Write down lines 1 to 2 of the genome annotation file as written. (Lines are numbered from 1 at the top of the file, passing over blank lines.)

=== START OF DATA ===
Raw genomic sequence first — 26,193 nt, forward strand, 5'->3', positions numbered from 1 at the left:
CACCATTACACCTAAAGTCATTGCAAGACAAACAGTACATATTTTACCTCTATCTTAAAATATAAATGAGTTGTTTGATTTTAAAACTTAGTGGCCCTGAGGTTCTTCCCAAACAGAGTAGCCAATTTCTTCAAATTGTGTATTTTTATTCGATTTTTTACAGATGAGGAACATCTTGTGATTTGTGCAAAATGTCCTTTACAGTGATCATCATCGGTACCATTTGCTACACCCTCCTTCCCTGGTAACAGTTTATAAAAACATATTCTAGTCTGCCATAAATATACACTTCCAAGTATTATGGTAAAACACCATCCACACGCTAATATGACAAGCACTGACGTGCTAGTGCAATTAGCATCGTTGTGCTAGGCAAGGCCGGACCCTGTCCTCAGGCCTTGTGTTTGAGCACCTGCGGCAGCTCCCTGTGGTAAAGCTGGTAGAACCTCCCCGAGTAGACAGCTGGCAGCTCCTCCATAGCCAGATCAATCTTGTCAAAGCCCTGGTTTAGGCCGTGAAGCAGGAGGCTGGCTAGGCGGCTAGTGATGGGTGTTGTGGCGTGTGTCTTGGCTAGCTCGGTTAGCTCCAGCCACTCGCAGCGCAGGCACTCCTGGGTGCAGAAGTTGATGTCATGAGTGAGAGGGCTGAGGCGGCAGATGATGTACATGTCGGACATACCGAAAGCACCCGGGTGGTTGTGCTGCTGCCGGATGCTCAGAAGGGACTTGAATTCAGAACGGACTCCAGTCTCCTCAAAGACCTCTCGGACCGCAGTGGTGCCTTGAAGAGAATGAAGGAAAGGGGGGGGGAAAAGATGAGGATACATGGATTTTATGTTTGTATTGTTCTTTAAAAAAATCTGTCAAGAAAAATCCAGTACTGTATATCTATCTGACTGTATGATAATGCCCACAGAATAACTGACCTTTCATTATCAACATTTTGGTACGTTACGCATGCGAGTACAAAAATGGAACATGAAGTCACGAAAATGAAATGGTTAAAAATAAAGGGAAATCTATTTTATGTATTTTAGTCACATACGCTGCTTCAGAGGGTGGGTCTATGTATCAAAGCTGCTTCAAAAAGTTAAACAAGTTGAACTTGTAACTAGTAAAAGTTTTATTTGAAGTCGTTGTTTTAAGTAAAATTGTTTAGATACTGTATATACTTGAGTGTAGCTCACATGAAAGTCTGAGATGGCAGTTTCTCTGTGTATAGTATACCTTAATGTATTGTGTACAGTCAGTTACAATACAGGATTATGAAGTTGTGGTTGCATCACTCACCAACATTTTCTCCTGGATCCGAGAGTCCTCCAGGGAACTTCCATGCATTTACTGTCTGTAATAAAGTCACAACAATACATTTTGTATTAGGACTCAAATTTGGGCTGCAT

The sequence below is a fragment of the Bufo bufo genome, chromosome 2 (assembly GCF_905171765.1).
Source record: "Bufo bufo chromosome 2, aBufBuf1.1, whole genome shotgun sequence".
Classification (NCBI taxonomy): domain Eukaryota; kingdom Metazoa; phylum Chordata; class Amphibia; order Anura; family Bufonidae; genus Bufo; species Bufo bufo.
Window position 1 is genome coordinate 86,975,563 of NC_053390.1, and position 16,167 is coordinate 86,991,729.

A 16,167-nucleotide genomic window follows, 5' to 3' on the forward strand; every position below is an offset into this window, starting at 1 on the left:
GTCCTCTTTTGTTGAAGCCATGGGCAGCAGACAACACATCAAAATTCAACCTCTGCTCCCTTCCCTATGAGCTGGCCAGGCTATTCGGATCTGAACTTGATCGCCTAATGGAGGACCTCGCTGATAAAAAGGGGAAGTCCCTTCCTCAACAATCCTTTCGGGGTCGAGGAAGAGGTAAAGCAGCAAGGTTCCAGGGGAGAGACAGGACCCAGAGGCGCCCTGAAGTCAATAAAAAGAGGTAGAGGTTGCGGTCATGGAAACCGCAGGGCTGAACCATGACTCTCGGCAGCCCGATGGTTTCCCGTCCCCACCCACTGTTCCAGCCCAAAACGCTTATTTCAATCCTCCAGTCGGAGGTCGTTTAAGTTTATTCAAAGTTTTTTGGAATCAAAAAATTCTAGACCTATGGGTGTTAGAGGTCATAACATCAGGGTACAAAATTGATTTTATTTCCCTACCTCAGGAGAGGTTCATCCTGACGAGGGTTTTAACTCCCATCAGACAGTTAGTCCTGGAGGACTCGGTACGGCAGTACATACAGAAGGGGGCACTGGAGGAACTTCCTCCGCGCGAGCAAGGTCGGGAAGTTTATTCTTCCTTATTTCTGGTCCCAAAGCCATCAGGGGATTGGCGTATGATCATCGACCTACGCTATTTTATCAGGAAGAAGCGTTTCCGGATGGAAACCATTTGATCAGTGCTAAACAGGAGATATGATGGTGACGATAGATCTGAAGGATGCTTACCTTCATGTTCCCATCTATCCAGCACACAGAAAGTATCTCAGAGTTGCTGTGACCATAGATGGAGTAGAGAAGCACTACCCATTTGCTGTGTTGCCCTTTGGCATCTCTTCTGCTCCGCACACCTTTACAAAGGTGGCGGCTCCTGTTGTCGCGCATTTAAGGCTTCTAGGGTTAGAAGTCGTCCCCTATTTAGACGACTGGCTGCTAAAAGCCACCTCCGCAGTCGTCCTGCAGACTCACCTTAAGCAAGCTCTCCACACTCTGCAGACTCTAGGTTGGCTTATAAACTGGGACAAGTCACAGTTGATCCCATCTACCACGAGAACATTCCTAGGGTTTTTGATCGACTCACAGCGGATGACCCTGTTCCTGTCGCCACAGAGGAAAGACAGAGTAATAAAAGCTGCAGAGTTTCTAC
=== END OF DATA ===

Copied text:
Raw genomic sequence first — 26,193 nt, forward strand, 5'->3', positions numbered from 1 at the left:
CACCATTACACCTAAAGTCATTGCAAGACAAACAGTACATATTTTACCTCTATCTTAAAATATAAATGAGTTGTTTGATTTTAAAACTTAGTGGCCCTGAGGTTCTTCCCAAACAGAGTAGCCAATTTCTTCAAATTGTGTATTTTTATTCGATTTTTTACAGATGAGGAACATCTTGTGATTTGTGCAAAATGTCCTTTACAGTGATCATCATCGGTACCATTTGCTACACCCTCCTTCCCTGGTAACAGTTTATAAAAACATATTCTAGTCTGCCATAAATATACACTTCCAAGTATTATGGTAAAACACCATCCACACGCTAATATGACAAGCACTGACGTGCTAGTGCAATTAGCATCGTTGTGCTAGGCAAGGCCGGACCCTGTCCTCAGGCCTTGTGTTTGAGCACCTGCGGCAGCTCCCTGTGGTAAAGCTGGTAGAACCTCCCCGAGTAGACAGCTGGCAGCTCCTCCATAGCCAGATCAATCTTGTCAAAGCCCTGGTTTAGGCCGTGAAGCAGGAGGCTGGCTAGGCGGCTAGTGATGGGTGTTGTGGCGTGTGTCTTGGCTAGCTCGGTTAGCTCCAGCCACTCGCAGCGCAGGCACTCCTGGGTGCAGAAGTTGATGTCATGAGTGAGAGGGCTGAGGCGGCAGATGATGTACATGTCGGACATACCGAAAGCACCCGGGTGGTTGTGCTGCTGCCGGATGCTCAGAAGGGACTTGAATTCAGAACGGACTCCAGTCTCCTCAAAGACCTCTCGGACCGCAGTGGTGCCTTGAAGAGAATGAAGGAAAGGGGGGGGGAAAAGATGAGGATACATGGATTTTATGTTTGTATTGTTCTTTAAAAAAATCTGTCAAGAAAAATCCAGTACTGTATATCTATCTGACTGTATGATAATGCCCACAGAATAACTGACCTTTCATTATCAACATTTTGGTACGTTACGCATGCGAGTACAAAAATGGAACATGAAGTCACGAAAATGAAATGGTTAAAAATAAAGGGAAATCTATTTTATGTATTTTAGTCACATACGCTGCTTCAGAGGGTGGGTCTATGTATCAAAGCTGCTTCAAAAAGTTAAACAAGTTGAACTTGTAACTAGTAAAAGTTTTATTTGAAGTCGTTGTTTTAAGTAAAATTGTTTAGATACTGTATATACTTGAGTGTAGCTCACATGAAAGTCTGAGATGGCAGTTTCTCTGTGTATAGTATACCTTAATGTATTGTGTACAGTCAGTTACAATACAGGATTATGAAGTTGTGGTTGCATCACTCACCAACATTTTCTCCTGGATCCGAGAGTCCTCCAGGGAACTTCCATGCATTTACTGTCTGTAATAAAGTCACAACAATACATTTTGTATTAGGACTCAAATTTGGGCTGCAT